There are a variety of well-known psychoanalytic efforts to deal with the self and its development. Freud’s models, Winnicott’s True and False Self (1960), Erikson’s eight stages, motivational systems such as Lichtenberg proposed, Daniel Stern’s developmental model (emergent, core, subjective, narrative self), Gedo & Goldberg’s hierarchical model of development (1973), Gedo (2005), and others are examples. Virginia Demos (2019) suggested that self-organization is primarily based on two issues: coherence/organization; and being an active agent. Goldberg (2015) highlighted the need to distinguish between the brain, mind, and self:

“One is a vital organ composed of neurons, synapses and computer-like activity. One covers the vast area of meaning and offers us an entry into interpretive science, which stands apart from empirical science. And one is the seat of agency, which defines our individuality. It is necessary that the three are never reduced to the one or the other, despite the lure of reductionism.” (p.14)

Heinz Kohut

Heinz Kohut

Heinz Kohut’s work increased the focus on the self and self-pathology (1966, 1971, 1984). Kohut defined the self as the independent center of initiative. Kohut, along with the developmentalists, systematically considered the effects of others on the self. Galatzer-Levy and Cohler expanded this integration in their book The Essential Other (1993), highlighting the internal-external integration throughout life.

These studies increasingly seemed to make explicit not only the differences between the intrinsic aspects of the self and the extrinsic influences on development, but also the integration of the two. Greenspan’s notion of Floortime (1992, 1997) suggests providing psychological functions and assistance for the child—eliciting the child’s self rather than imposing. Winnicott also highlights this issue with his ideas about impingement, True and False Self, and the like (1960, 1965). These ideas on self-development focus on the integration between extrinsic and intrinsic perspectives—between the value of validation and attunement from the extrinsic world (eg, Stern, 1985), and the value of competence and initiative as achieved internally (White, 1959; Basch, 1988; Gedo, 2005). As Winnicott noted, the “theory behind this is that suitable environmental provision facilitates the internal motivational process” (1965, p.194).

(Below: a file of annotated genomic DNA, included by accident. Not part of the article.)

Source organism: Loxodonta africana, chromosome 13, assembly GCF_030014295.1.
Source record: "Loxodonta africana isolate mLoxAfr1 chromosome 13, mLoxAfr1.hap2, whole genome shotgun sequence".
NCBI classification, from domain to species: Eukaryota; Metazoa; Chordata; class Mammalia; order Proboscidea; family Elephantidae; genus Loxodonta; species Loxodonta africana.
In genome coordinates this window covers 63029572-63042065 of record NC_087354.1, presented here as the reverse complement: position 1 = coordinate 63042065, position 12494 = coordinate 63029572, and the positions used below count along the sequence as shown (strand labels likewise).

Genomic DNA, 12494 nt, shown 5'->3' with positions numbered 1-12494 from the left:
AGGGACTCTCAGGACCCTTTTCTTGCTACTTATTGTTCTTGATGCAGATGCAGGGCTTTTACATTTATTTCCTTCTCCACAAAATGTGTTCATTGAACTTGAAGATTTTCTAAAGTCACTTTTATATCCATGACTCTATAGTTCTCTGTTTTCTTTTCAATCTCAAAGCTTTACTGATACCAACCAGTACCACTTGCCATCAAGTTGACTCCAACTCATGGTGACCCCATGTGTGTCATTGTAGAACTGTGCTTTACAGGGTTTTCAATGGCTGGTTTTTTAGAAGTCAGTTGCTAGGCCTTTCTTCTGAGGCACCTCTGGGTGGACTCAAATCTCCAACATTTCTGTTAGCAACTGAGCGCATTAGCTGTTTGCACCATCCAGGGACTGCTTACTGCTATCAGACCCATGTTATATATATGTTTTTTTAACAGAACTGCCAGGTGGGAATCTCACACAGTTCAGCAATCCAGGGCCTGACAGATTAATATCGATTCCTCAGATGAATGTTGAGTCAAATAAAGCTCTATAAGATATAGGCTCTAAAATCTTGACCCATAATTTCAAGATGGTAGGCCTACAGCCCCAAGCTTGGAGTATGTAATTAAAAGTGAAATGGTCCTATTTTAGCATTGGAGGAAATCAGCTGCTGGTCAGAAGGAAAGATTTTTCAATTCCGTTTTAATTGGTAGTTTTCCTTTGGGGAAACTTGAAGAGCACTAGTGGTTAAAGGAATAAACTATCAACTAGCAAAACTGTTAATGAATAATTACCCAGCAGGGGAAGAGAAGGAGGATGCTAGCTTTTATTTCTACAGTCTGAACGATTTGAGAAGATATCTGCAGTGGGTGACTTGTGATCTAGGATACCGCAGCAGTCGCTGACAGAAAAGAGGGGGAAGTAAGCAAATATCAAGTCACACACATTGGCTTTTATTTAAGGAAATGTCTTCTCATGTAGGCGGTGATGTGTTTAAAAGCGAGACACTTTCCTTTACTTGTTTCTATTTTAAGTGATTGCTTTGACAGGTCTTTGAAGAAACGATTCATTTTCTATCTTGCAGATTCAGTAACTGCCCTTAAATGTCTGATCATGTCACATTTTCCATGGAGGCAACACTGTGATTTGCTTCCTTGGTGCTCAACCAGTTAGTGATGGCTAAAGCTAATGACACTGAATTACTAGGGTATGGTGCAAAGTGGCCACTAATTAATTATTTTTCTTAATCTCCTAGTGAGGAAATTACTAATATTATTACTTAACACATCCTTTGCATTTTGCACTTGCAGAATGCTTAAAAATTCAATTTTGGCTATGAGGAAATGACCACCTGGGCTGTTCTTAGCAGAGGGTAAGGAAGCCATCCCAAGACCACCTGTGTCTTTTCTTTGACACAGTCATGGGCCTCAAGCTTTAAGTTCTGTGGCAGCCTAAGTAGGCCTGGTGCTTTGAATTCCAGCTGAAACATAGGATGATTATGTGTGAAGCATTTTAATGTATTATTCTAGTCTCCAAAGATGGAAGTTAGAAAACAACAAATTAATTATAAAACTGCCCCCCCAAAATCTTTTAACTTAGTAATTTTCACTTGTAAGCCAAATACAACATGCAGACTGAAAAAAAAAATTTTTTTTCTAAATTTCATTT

The need for support and environmental provision (be it psychological oxygen, recognition, interest, whatever) also appears to be important throughout development. Individuals may have different needs at different points in life, due to life’s challenges and/or their own goals and capacities.

Affect Theory

Silvan Tomkins

Silvan Tomkins

We turn now to Tomkins and current affect theory. Recall that for Tomkins, the primary motivators are the innate affects (interest, enjoyment, surprise, distress, anger, fear, shame, disgust, and dissmell (1981, 1991). These affects are conveyed via the face, vocalizations, and movements. Affects represent a stimulus-response system, and they are triggered by stimulus increase, stimulus level, and stimulus decrease.

These affects can be readily seen in infancy. With age and further development of the cerebral cortex, the affects remain, but humans can alter the expressions. The face and eyes are important—the notion of “the gleam in the eye” and being seen. As Darwin noted. the gleam in the eye is not just a metaphor—with joy often comes secretion, and sometime tears, from the lacrimal glands (1872).

In addition, infants appear programmed to focus most on the eyes and the mouth (Stern, 1985). This makes sense, given that the eyes and mouth have most of the small muscles in the face, enhancing communication of affect. Infants can initiate and terminate interpersonal contact through their eyes (Stern, 1985; Demos, 2019). As Adam Phillips notes about Winnicott’s ideas, “Not to be seen by the mother, at least at the moment of the spontaneous gesture, is not to exist” (1988, p. 130).

Tomkins emphasizes the importance of the eyes in intimate relationships as well as in development. The significance of the eyes shows up in art as well. Bob Dylan described the profound impact when he, as a youth, made eye contact with Buddy Holly at one of Buddy’s concerts (Chronicles, 2004).  Dylan’s song, “The Levee’s Gonna Break,” also conveys the power of the eyes:

“Well, I look in your eyes, I see nobody other than me.

I look in your eyes, I see nobody other than me.

I see all that I am and all that I hope to be.”